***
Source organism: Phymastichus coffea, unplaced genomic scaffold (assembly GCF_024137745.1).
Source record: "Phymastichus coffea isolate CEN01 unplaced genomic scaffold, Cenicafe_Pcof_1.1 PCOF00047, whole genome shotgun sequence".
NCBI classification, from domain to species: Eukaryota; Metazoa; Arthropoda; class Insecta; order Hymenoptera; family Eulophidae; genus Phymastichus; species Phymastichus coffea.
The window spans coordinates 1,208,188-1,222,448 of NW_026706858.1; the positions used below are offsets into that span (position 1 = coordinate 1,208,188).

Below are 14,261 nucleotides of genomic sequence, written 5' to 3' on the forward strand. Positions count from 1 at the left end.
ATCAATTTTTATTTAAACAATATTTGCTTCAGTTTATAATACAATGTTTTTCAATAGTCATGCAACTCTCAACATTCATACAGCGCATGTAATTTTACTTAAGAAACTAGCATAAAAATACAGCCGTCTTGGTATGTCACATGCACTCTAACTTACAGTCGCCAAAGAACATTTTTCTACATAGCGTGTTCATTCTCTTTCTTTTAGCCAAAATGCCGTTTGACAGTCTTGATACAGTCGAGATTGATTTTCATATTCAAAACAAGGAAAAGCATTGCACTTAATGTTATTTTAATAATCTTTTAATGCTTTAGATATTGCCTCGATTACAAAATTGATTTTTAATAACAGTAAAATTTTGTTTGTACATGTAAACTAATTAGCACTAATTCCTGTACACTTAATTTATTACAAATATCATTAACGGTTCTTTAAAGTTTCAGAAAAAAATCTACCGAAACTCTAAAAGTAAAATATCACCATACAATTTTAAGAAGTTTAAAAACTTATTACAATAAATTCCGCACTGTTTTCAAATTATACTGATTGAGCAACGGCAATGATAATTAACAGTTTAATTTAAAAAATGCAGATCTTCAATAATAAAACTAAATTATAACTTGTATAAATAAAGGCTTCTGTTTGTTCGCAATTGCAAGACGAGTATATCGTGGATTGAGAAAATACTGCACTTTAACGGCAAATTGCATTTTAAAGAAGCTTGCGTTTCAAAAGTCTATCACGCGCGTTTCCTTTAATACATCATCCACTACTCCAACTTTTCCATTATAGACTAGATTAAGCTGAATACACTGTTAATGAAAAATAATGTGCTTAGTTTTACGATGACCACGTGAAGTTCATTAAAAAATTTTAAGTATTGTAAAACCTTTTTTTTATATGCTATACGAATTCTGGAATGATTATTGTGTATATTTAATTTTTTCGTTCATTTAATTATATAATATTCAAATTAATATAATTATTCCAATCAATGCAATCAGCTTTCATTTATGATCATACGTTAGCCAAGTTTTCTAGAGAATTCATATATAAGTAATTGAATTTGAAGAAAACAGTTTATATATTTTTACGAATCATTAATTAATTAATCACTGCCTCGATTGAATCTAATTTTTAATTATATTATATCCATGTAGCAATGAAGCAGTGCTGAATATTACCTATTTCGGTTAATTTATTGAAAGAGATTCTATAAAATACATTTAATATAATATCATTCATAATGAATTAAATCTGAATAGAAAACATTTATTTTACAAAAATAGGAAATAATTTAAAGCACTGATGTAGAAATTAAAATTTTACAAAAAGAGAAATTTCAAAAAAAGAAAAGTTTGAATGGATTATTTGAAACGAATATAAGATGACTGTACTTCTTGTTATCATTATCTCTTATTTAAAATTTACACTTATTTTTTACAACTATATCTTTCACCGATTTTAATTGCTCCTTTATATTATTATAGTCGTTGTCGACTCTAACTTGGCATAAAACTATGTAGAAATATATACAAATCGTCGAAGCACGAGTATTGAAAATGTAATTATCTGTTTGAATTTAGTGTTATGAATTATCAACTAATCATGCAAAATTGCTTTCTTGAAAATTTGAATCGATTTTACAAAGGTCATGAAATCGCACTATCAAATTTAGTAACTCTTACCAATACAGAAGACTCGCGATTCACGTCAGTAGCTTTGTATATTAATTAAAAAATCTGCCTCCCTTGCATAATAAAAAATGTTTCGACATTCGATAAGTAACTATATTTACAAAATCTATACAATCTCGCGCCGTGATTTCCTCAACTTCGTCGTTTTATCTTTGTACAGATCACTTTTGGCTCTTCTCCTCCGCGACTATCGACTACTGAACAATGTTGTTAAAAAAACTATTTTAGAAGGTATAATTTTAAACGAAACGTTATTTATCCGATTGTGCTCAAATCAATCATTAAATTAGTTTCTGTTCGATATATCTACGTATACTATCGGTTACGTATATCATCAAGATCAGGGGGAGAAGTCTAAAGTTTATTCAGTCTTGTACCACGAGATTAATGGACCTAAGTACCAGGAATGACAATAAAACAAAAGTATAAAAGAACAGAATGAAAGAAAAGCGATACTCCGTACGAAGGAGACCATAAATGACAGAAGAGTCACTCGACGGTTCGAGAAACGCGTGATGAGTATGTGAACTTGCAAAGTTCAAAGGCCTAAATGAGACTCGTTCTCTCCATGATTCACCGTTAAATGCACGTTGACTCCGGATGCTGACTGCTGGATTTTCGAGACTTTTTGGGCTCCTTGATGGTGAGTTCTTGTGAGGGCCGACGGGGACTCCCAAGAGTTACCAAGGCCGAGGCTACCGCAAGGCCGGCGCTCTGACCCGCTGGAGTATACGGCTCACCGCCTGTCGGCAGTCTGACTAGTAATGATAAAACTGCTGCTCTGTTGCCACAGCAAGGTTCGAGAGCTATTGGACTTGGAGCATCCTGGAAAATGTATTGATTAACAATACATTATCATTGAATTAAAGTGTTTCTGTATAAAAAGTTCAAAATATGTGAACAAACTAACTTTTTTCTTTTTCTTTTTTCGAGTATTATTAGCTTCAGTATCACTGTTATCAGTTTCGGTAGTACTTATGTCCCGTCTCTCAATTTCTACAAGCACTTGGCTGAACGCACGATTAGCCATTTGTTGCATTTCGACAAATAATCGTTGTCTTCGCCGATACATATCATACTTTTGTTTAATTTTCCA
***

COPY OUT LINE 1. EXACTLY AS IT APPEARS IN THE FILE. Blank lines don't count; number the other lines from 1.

Source organism: Phymastichus coffea, unplaced genomic scaffold (assembly GCF_024137745.1).